Spinning through the seasons
Summer can bring us free time to spin on the front porch or join friends for an afternoon in the shade, sipping lemonade in between full bobbins. The long days of light may find us leaving home with our wheels firmly belted in the backseat to visit relatives (and a fiber shop or two along the way). We may tuck a drop spindle with a handful of cotton into a backpack while hiking or biking to the beach. Summer also offers us a chance to show off special talents in contests and competitions. We can test our skills as solo acts in handspun categories at state and county fairs or band together in sheep-to-shawl (fiber-to-fabric, llama-to-loom, and bunny-to-bonnet) events. For many of us, summer may mean squeezing spinning into the odd moments each day after prime time is devoted to scheduled activities-a job, garden work, farm chores, running errands, or child care. What kind of spinning do you do at this time of year?
My summer daydreams seem to revolve around how much yarn I can produce while trying to be of help at the state fair, pioneer days, or a spin-in. After years of experience rubbing my tummy while patting my head, spinning in the company of others should be easy. However, more often than not, my wheel becomes idle while I listen to my neighbor or watch the faces of those wondering what I am doing. My hands might be busy untangling (or tangling) singles, or winding skeins from balls (or rewinding skeins into balls), while I answer questions, but the reality is I seldom get any yarn spun on any of these occasions, though I enjoy being there. Whatever spinning is accomplished looks very much like cotton candy, kind of sticky and compressed. In your newsletters, you have referred to the automatic, routine spinning completed at such events as "dumbed down," "no-brainer," and, most recently, "road spinning." My yarn often looks like it was laid on the road and run over by a truck! If this phenomenon is familiar to you, do you have any suggestions for redeeming it?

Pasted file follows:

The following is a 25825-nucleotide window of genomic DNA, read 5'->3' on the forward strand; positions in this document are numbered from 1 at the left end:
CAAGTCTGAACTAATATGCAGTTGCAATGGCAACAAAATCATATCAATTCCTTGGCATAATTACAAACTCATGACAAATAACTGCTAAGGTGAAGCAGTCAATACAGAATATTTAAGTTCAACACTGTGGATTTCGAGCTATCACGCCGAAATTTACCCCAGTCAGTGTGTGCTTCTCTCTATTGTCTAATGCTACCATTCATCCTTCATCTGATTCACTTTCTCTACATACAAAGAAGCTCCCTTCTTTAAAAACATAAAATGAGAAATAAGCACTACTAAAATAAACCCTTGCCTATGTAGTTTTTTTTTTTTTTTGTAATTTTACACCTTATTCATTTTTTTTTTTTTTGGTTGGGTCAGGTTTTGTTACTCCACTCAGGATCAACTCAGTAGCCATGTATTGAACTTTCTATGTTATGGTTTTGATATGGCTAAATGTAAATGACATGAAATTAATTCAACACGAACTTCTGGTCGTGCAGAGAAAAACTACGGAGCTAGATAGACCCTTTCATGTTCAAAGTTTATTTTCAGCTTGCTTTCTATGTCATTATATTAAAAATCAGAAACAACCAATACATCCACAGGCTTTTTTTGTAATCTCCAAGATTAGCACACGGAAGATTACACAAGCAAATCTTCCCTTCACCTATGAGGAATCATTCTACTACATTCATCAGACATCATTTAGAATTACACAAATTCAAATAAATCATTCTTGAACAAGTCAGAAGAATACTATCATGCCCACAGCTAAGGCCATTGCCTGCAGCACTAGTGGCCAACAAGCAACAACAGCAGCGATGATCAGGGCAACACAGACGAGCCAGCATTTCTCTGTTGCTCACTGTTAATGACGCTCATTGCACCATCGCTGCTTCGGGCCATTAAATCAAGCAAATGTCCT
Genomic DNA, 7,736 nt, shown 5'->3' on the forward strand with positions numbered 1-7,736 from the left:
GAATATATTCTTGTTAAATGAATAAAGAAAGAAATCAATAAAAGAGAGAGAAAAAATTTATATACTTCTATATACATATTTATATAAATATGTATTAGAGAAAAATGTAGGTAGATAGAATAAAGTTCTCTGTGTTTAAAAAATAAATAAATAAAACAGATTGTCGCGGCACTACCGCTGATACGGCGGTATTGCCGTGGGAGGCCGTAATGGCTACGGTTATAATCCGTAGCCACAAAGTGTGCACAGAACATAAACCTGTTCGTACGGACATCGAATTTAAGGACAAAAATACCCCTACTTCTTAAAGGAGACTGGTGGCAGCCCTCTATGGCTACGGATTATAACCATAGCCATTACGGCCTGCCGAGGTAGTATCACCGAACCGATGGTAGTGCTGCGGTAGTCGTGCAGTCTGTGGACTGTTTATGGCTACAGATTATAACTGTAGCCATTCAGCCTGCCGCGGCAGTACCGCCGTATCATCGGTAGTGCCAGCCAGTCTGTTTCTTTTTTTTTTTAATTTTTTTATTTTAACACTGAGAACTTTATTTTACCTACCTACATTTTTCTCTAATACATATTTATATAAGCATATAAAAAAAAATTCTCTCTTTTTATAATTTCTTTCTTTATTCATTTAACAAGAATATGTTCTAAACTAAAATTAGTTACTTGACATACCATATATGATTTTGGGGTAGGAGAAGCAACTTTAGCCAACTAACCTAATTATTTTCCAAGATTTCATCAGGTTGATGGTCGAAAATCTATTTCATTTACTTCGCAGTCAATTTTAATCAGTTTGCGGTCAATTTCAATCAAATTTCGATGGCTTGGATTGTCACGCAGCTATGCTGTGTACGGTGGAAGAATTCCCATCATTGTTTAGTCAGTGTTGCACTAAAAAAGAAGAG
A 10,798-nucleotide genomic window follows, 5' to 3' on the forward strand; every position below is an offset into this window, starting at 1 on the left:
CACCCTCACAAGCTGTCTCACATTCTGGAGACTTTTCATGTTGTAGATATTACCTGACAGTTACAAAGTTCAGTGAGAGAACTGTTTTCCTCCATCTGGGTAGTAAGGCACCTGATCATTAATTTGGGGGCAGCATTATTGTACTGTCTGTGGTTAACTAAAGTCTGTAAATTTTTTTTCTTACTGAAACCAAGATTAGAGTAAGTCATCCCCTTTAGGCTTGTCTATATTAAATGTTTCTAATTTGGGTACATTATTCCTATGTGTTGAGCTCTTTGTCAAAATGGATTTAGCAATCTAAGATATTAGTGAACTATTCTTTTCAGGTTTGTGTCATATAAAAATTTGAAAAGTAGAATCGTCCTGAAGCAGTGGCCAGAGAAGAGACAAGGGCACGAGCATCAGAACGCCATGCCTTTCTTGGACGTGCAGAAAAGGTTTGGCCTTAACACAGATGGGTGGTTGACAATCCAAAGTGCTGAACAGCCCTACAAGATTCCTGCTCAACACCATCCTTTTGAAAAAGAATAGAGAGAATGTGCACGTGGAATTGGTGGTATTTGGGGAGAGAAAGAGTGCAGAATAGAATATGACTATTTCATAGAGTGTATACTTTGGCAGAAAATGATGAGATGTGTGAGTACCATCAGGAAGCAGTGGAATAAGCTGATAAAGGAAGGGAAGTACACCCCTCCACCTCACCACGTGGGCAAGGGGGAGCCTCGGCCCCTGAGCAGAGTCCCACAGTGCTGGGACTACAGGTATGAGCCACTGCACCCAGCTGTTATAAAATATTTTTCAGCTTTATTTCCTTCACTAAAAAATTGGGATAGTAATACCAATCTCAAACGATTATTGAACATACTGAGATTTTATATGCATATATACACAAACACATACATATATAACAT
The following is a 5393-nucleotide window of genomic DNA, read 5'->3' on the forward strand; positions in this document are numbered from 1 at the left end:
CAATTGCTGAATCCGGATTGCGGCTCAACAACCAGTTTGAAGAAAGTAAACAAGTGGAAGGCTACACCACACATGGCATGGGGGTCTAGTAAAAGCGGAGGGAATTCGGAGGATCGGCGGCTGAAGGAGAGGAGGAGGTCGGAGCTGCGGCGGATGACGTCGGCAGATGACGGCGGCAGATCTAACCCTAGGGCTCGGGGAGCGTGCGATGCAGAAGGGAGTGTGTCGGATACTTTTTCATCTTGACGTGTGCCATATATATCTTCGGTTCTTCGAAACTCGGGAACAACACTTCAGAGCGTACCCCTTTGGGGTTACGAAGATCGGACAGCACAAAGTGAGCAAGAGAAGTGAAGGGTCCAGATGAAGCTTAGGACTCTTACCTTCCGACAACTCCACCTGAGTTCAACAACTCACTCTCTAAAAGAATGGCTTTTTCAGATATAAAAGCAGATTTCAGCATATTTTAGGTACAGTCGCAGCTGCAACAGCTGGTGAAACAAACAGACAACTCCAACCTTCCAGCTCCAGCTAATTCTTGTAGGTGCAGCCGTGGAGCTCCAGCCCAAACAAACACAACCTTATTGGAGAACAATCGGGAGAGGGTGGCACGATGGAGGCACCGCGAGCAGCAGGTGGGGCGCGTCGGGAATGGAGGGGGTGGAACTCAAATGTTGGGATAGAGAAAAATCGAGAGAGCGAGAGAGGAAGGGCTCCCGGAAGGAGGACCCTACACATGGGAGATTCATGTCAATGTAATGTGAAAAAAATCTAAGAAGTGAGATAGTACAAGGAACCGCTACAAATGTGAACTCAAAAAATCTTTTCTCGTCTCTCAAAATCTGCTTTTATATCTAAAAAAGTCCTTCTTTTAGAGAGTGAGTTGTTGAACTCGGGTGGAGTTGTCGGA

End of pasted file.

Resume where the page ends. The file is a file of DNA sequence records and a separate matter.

Your newsletters often give reports and suggestions on how to make public spinning demonstrations more meaningful to nonspinners, especially children. Marlys Collier of the Pinellas Weavers Guild (Florida) uses a low-whorl, supported spindle when she wants to do a hands-on spinning demonstration. She sees this as a good alternative to having children try spinning on her wheel. She sets up a low table within easy reach of a child and has the child turn the bottom of the spindle (in one direction) while she drafts the yarn vertically. When the singles is about 20 inches long, the child is told to pinch it in the middle and not let go as she brings the ends together. As the ply reaches the child's fingers, she slips the remaining loop onto her own, then ties an overhand knot in the end of the yarn. By slipping the knot through the loop, she forms an adjustable bracelet the child can take as a memento. Nancy Page of the Medina Spinning and Weaving Guild (Ohio) gets excited about summer shows and demonstrations. She finds them to be "wonderful places to share ideas and get to know people from other guilds, maybe learn a new method or craft."
Do you know of ways to make your summer hours productive while passing on your knowledge of spinning? Please connect by sharing them with us here. This is your space to let us know what is happening in your corner of the world! You may send your guild's newsletter to email@example.com.